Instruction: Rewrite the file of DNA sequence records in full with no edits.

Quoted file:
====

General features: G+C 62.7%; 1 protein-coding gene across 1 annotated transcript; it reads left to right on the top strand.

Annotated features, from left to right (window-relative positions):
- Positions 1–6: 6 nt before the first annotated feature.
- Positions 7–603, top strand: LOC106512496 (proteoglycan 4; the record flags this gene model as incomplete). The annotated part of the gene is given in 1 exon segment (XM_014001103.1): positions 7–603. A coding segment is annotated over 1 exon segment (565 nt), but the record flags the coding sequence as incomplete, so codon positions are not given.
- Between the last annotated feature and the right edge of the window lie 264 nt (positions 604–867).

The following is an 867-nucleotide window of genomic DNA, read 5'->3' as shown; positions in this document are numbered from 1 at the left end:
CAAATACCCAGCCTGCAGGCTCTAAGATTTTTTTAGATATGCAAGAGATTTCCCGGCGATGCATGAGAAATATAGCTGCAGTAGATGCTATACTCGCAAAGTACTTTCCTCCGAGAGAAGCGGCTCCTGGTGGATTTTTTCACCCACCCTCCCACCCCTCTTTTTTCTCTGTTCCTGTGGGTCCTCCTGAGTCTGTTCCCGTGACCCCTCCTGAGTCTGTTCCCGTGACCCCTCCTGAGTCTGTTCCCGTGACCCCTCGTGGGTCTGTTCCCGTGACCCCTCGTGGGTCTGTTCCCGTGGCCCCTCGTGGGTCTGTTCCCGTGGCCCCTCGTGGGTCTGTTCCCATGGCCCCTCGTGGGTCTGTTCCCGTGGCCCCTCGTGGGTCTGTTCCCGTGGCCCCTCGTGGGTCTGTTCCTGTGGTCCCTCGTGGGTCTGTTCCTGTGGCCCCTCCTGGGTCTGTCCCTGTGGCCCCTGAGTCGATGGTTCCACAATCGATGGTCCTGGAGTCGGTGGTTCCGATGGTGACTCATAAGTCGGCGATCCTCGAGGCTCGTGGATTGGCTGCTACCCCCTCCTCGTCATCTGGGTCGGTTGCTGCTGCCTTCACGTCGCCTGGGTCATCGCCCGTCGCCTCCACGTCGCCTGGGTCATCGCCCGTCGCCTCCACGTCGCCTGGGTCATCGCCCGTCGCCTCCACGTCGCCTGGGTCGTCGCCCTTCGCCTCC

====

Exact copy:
General features: G+C 62.7%; 1 protein-coding gene across 1 annotated transcript; it reads left to right on the top strand.

Annotated features, from left to right (window-relative positions):
- Positions 1–6: 6 nt before the first annotated feature.
- Positions 7–603, top strand: LOC106512496 (proteoglycan 4; the record flags this gene model as incomplete). The annotated part of the gene is given in 1 exon segment (XM_014001103.1): positions 7–603. A coding segment is annotated over 1 exon segment (565 nt), but the record flags the coding sequence as incomplete, so codon positions are not given.
- Between the last annotated feature and the right edge of the window lie 264 nt (positions 604–867).

The following is an 867-nucleotide window of genomic DNA, read 5'->3' as shown; positions in this document are numbered from 1 at the left end:
CAAATACCCAGCCTGCAGGCTCTAAGATTTTTTTAGATATGCAAGAGATTTCCCGGCGATGCATGAGAAATATAGCTGCAGTAGATGCTATACTCGCAAAGTACTTTCCTCCGAGAGAAGCGGCTCCTGGTGGATTTTTTCACCCACCCTCCCACCCCTCTTTTTTCTCTGTTCCTGTGGGTCCTCCTGAGTCTGTTCCCGTGACCCCTCCTGAGTCTGTTCCCGTGACCCCTCCTGAGTCTGTTCCCGTGACCCCTCGTGGGTCTGTTCCCGTGACCCCTCGTGGGTCTGTTCCCGTGGCCCCTCGTGGGTCTGTTCCCGTGGCCCCTCGTGGGTCTGTTCCCATGGCCCCTCGTGGGTCTGTTCCCGTGGCCCCTCGTGGGTCTGTTCCCGTGGCCCCTCGTGGGTCTGTTCCTGTGGTCCCTCGTGGGTCTGTTCCTGTGGCCCCTCCTGGGTCTGTCCCTGTGGCCCCTGAGTCGATGGTTCCACAATCGATGGTCCTGGAGTCGGTGGTTCCGATGGTGACTCATAAGTCGGCGATCCTCGAGGCTCGTGGATTGGCTGCTACCCCCTCCTCGTCATCTGGGTCGGTTGCTGCTGCCTTCACGTCGCCTGGGTCATCGCCCGTCGCCTCCACGTCGCCTGGGTCATCGCCCGTCGCCTCCACGTCGCCTGGGTCATCGCCCGTCGCCTCCACGTCGCCTGGGTCGTCGCCCTTCGCCTCC